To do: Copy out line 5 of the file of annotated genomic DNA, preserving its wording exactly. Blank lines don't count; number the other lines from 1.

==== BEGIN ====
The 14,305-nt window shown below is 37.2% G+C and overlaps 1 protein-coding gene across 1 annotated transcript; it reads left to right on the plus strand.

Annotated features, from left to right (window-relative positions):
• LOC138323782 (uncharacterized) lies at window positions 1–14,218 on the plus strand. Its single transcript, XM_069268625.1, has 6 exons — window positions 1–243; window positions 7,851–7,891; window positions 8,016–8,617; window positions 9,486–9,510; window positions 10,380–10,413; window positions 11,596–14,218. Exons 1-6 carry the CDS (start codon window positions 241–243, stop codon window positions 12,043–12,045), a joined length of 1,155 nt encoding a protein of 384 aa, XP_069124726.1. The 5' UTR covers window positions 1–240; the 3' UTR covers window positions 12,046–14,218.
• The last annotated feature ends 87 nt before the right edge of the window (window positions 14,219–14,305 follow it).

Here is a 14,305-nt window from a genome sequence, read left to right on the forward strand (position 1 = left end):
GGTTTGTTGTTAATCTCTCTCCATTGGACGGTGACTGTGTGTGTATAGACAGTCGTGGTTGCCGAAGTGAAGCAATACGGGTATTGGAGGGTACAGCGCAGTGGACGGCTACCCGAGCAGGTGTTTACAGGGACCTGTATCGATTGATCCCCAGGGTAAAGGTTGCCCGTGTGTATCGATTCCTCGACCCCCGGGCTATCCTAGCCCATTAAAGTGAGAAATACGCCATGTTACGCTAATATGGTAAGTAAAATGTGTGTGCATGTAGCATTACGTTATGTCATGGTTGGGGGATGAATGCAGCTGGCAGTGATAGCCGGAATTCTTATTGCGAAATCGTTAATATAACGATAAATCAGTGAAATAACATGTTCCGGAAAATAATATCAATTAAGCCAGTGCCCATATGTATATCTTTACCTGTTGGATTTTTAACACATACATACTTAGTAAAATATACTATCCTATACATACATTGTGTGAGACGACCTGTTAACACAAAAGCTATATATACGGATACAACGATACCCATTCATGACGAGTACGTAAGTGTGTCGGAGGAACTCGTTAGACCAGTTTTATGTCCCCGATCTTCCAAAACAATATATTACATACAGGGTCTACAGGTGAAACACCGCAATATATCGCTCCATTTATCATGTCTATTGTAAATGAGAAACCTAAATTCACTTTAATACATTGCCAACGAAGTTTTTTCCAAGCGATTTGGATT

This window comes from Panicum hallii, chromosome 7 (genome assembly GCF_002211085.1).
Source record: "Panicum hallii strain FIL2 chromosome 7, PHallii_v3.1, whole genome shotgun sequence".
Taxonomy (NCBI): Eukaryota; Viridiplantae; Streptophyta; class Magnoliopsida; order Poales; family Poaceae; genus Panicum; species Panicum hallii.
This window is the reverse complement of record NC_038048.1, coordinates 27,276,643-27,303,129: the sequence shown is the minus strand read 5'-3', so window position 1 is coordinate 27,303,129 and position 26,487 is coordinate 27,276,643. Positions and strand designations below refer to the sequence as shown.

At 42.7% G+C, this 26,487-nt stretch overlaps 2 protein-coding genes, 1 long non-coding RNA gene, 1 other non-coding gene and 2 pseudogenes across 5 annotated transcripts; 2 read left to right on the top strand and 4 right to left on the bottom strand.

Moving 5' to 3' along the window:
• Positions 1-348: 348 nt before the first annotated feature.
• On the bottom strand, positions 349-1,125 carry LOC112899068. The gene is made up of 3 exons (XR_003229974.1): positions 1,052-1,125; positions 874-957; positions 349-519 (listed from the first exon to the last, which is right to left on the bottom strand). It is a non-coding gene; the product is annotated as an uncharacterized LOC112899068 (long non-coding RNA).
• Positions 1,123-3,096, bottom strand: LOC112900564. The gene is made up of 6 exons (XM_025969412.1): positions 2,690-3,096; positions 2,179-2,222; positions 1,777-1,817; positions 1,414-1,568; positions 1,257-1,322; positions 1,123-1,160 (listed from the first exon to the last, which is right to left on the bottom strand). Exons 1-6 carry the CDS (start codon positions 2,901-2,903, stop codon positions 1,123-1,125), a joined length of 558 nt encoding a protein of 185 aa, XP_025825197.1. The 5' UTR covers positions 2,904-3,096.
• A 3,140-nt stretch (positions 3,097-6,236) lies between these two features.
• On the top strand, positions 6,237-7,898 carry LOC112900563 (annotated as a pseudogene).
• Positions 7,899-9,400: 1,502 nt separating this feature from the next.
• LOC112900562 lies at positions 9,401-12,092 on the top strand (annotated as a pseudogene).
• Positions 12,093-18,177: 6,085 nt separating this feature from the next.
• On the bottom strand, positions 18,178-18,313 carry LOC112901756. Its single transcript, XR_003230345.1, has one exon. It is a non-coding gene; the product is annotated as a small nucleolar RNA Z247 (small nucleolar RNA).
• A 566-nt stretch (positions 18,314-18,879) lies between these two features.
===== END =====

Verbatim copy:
Here is a 14,305-nt window from a genome sequence, read left to right on the forward strand (position 1 = left end):